A survey was undertaken on the use and management of draught animals in the Eastern Cape province. Information was elicited by means of semi-structured interviews with 94 rural households, most of which owned livestock and were engaged in farming activities. Most farmers relied on draught animal power, which was provided by their cattle, and preferred it to tractor power for most of their agricultural tasks. Span sizes of four or six animals were used for ploughing and harrowing (the preference being six), but for the lighter tasks such as cultivation, seeding and carting, only one pair of animals was usually used. Farmers readily used cows to make up their spans when they were short of oxen. Many of the farmers used tractors occasionally when they needed to open up new land. Most animals grazed on communal land (natural pasture), receiving supplements, usually stover or lucerne, only when farmers considered their body condition to be poor. Priority was given to milk animals over working animals for supplementary feeding. The farmers’ main concerns regarding draught animals were the risks of drought, theft and disease, but they believed the use of these animals to be profitable because of the low outlay.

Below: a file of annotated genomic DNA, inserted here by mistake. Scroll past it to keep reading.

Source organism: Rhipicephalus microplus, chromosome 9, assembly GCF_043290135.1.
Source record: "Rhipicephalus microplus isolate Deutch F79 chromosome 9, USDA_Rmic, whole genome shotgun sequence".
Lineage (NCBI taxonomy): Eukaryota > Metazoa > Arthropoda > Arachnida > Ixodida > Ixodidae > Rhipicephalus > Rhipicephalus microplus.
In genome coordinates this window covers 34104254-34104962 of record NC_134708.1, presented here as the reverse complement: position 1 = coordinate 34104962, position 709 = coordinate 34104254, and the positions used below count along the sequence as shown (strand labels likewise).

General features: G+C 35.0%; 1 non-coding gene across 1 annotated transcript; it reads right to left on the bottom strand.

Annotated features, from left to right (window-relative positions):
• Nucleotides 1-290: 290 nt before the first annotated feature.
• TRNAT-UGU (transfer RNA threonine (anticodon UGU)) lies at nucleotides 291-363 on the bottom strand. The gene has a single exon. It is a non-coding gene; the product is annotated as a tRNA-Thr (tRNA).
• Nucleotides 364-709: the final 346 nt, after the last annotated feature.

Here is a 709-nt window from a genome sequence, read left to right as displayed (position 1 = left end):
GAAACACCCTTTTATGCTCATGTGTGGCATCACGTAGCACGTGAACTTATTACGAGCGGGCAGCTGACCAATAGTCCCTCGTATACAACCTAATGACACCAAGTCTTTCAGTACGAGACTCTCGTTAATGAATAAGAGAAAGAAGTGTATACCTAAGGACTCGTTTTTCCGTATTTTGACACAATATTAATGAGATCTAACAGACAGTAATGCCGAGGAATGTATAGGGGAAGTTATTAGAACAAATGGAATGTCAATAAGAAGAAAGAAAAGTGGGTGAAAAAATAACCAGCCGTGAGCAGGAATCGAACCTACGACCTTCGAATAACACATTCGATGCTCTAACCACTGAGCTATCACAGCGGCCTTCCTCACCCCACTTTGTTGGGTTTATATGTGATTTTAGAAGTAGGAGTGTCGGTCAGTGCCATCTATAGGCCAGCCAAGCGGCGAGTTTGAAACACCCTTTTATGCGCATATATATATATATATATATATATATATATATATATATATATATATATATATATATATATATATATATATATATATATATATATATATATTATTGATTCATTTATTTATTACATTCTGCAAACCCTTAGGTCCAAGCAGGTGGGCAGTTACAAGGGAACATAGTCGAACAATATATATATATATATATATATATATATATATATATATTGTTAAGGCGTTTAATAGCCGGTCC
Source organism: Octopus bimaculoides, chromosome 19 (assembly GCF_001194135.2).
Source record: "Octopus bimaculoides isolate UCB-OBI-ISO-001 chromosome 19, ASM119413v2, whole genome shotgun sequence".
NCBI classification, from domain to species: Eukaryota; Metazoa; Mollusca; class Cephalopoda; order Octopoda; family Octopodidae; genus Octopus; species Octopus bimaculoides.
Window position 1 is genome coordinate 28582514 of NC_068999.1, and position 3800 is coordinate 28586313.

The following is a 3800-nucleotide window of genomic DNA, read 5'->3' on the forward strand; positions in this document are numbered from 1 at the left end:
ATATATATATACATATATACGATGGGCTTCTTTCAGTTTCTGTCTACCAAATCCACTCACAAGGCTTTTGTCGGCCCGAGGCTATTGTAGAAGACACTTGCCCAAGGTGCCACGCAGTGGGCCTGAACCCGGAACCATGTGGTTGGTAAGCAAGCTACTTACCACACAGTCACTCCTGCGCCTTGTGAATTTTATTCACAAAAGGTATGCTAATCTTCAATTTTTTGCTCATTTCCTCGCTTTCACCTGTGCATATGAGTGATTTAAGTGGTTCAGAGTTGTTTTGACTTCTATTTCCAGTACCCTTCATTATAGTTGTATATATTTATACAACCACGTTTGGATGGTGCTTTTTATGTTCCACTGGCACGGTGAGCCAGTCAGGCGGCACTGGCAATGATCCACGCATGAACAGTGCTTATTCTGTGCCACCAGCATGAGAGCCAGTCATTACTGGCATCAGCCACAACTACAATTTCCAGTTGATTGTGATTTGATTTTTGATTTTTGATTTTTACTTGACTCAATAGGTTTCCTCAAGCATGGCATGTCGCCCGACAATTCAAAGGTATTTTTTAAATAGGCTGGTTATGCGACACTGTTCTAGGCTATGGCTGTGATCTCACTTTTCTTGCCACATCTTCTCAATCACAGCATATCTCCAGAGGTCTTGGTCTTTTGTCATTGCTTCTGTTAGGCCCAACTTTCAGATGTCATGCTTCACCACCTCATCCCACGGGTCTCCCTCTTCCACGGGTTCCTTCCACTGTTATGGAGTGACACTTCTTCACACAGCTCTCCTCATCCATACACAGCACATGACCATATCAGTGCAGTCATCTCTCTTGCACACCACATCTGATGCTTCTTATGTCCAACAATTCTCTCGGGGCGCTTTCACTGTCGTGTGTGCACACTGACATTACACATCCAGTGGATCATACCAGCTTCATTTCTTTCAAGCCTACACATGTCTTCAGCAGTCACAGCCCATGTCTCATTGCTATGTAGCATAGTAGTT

O’Neill, D.H.; Sneyd, J.; Mzileni, N.T.; Mapeyi, L.; Njekwa, L.M.; Israel, S. The use and management of draught animals by smallholder farmers in the former Ciskei and Transkei. Development Southern Africa (1999) 16 (2) 319-333. [DOI: 10.1080/03768359908440080]